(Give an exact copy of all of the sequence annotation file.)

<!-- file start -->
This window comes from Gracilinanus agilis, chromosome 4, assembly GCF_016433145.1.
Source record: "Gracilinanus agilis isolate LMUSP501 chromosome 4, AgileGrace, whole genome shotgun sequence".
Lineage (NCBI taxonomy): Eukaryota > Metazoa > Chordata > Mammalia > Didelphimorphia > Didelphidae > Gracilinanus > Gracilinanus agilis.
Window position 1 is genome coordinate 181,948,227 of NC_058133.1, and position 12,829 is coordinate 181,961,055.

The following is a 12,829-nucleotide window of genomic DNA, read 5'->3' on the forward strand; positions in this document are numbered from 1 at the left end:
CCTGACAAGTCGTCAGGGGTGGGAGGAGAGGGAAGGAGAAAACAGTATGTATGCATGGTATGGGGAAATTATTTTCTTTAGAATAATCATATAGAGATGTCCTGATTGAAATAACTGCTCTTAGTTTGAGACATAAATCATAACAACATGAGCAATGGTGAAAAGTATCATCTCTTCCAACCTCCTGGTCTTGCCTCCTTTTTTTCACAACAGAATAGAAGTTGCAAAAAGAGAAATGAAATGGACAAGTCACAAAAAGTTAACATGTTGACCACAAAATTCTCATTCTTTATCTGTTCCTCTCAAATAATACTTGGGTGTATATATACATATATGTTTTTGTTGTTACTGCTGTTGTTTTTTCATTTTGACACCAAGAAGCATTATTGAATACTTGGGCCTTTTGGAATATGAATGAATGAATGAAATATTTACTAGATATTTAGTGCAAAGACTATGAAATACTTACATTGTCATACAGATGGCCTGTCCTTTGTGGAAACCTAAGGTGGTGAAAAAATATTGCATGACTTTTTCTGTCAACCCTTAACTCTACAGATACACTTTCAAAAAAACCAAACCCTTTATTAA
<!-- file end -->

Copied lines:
This window comes from Gracilinanus agilis, chromosome 4, assembly GCF_016433145.1.
Source record: "Gracilinanus agilis isolate LMUSP501 chromosome 4, AgileGrace, whole genome shotgun sequence".
Lineage (NCBI taxonomy): Eukaryota > Metazoa > Chordata > Mammalia > Didelphimorphia > Didelphidae > Gracilinanus > Gracilinanus agilis.
Window position 1 is genome coordinate 181,948,227 of NC_058133.1, and position 12,829 is coordinate 181,961,055.

The following is a 12,829-nucleotide window of genomic DNA, read 5'->3' on the forward strand; positions in this document are numbered from 1 at the left end:
CCTGACAAGTCGTCAGGGGTGGGAGGAGAGGGAAGGAGAAAACAGTATGTATGCATGGTATGGGGAAATTATTTTCTTTAGAATAATCATATAGAGATGTCCTGATTGAAATAACTGCTCTTAGTTTGAGACATAAATCATAACAACATGAGCAATGGTGAAAAGTATCATCTCTTCCAACCTCCTGGTCTTGCCTCCTTTTTTTCACAACAGAATAGAAGTTGCAAAAAGAGAAATGAAATGGACAAGTCACAAAAAGTTAACATGTTGACCACAAAATTCTCATTCTTTATCTGTTCCTCTCAAATAATACTTGGGTGTATATATACATATATGTTTTTGTTGTTACTGCTGTTGTTTTTTCATTTTGACACCAAGAAGCATTATTGAATACTTGGGCCTTTTGGAATATGAATGAATGAATGAAATATTTACTAGATATTTAGTGCAAAGACTATGAAATACTTACATTGTCATACAGATGGCCTGTCCTTTGTGGAAACCTAAGGTGGTGAAAAAATATTGCATGACTTTTTCTGTCAACCCTTAACTCTACAGATACACTTTCAAAAAAACCAAACCCTTTATTAA